PFIs also improve the relationship between the public and private sector, while providing both long-term advantages. Through this relationship, both sectors can share knowledge and resources.
Financial advisors, such as investment banks, help manage the bidding, negotiating, and financing of a PFI.
Disadvantages of Private Finance Initiatives
A key drawback of private finance initiatives is that since the repayment terms typically include payments plus interest, the burden may end up being transferred to future taxpayers. In addition, the arrangements sometimes include not only construction but ongoing maintenance once the projects are complete, which further increases a project's future cost and tax burden.
There is also a risk that private sector firms may not comply with relevant safety or quality standards when managing a project.
In addition, terminating a PFI contract before it ends can be highly complex, as most projects are not able to secure private financing without assurances that the financing of the project will be repaid in the case of termination. In most termination cases, the public sector is required to repay the debt and take ownership of the project. In practice, termination is considered only a last resort.
Criticism of PFIs in the UK
Private finance initiatives were first implemented in the United Kingdom in 1992 and became more popular after 1997. In the 2000s, controversy surrounding PFIs revealed the government was spending significantly more on these projects than they were worth to the benefit of the private firms running them and to the taxpayers' detriment. In addition, PFIs have been criticized by some as an accounting gimmick to reduce the appearance of public sector borrowing.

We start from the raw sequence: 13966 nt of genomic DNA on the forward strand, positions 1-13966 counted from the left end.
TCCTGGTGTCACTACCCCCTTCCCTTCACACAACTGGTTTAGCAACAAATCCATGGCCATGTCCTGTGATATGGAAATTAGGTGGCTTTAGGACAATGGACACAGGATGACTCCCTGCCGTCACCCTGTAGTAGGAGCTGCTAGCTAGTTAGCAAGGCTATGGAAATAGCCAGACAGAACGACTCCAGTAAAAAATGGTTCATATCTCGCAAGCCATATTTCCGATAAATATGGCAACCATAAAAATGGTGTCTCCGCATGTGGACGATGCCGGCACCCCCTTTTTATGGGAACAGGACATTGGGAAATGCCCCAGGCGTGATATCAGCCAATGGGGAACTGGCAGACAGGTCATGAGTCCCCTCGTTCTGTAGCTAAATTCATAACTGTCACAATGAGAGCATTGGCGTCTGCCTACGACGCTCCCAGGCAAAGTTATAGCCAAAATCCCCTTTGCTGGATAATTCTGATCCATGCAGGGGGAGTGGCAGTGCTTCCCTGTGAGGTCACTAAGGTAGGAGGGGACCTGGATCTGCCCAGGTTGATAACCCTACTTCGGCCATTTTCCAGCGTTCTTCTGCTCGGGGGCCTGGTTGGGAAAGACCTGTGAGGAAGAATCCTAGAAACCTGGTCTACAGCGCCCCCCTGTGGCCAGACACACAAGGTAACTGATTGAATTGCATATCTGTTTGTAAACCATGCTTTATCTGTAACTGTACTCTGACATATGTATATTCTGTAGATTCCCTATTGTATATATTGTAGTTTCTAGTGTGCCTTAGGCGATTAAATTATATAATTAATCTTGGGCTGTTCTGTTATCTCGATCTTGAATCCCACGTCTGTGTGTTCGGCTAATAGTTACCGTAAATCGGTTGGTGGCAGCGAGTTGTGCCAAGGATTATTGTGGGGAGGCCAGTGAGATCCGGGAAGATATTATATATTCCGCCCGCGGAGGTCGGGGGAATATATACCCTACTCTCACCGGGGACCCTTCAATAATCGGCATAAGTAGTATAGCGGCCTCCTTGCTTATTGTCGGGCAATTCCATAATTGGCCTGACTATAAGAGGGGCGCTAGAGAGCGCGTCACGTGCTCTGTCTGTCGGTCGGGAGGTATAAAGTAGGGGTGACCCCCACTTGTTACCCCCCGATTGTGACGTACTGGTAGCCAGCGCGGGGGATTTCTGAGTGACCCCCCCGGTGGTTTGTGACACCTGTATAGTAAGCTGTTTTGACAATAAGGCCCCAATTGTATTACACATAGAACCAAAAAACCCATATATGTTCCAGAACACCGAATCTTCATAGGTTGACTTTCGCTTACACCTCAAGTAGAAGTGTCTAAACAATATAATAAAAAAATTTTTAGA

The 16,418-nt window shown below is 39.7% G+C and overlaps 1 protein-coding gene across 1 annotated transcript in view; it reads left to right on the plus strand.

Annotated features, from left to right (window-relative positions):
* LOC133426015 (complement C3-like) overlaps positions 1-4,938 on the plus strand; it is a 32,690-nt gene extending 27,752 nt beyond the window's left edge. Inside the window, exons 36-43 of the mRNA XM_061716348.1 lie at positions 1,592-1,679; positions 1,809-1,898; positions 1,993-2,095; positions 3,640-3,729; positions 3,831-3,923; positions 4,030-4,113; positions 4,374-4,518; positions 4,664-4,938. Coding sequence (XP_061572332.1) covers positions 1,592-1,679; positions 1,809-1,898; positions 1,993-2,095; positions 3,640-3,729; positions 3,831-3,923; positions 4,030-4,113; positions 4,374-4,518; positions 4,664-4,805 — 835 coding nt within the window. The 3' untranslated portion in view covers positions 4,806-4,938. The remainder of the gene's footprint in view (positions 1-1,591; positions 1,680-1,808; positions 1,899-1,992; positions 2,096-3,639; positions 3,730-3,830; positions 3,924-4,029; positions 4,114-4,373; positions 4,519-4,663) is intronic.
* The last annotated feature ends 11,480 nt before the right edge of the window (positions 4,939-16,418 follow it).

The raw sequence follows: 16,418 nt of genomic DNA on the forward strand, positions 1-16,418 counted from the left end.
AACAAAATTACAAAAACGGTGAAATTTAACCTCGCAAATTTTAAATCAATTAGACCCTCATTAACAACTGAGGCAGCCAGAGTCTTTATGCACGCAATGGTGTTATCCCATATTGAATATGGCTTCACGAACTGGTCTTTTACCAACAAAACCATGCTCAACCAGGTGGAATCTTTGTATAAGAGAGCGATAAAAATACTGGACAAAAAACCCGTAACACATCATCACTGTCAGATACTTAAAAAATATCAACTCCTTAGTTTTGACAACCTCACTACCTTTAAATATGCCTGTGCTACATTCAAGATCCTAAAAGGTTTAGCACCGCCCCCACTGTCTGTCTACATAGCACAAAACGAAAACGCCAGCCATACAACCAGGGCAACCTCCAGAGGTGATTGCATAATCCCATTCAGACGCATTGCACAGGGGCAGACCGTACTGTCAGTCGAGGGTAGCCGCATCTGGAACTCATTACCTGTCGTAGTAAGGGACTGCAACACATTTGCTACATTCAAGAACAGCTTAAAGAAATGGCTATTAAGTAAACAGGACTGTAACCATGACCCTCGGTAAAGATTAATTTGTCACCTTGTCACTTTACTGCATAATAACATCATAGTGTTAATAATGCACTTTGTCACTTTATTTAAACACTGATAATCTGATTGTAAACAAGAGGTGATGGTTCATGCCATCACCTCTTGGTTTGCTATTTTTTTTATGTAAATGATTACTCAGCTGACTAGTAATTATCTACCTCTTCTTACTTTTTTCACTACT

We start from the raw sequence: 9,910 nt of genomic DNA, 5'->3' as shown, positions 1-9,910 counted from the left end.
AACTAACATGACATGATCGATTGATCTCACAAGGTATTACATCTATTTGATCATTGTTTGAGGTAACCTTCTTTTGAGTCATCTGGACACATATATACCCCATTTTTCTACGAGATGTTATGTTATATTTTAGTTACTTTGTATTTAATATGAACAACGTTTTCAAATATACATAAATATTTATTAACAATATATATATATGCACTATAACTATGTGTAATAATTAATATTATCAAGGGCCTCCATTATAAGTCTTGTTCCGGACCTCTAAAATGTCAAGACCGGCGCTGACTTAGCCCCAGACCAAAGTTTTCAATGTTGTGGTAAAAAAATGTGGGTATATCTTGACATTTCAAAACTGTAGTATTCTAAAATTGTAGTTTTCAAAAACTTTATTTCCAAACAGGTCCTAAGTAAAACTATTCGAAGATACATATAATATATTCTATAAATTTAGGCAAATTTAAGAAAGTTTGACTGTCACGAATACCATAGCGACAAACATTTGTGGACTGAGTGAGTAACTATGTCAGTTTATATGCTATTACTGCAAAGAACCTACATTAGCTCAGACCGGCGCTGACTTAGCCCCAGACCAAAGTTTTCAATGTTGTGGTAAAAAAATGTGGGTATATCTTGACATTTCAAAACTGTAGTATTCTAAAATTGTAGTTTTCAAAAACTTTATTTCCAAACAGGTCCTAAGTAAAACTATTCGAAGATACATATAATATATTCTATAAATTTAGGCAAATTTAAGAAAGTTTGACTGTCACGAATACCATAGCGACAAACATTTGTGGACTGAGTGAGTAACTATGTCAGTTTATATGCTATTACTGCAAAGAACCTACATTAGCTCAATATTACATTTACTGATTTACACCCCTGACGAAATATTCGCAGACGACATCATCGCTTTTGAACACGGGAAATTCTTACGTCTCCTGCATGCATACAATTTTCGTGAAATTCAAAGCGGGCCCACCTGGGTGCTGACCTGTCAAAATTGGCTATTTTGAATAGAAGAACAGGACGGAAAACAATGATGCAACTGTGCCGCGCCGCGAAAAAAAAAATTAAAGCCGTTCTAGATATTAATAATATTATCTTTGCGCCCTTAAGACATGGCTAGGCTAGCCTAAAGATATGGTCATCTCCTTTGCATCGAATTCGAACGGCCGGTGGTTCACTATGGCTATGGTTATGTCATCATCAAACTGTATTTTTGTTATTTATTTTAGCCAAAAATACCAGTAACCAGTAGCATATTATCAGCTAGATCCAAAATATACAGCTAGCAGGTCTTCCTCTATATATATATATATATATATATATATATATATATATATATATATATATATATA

What Are Examples of Private Finance Initiative Projects?
Private finance initiatives typically include major government projects such as highways, public transport, airports, bridges, and tunnels. Others examples of private finance initiatives include hospitals, arenas, prisons, and public schools.
What Are the Benefits of Private Finance Initiative?
One of the main benefits of private finance initiatives is alleviating the immediate financial burden on a government and taxpayers to finance major public sector projects. PFIs can also transfer some of the risks associated with a project from the public sector to the private sector.
How Long Do Private Finance Initiative Projects Last?
Private finance initiative projects usually take decades to complete. Contracts typically last 20 to 30 years.
The Bottom Line
Private finance initiatives allow governments and the private sector to join forces to finance and implement projects that benefit the public sector. While PFIs have some potential downsides, for decades governments around the world have used them to finance a wide variety of projects, ranging from highways to hospitals. Referred to as public-private partnerships in the United States, such partnerships were instrumental in developing COVID-19 vaccines.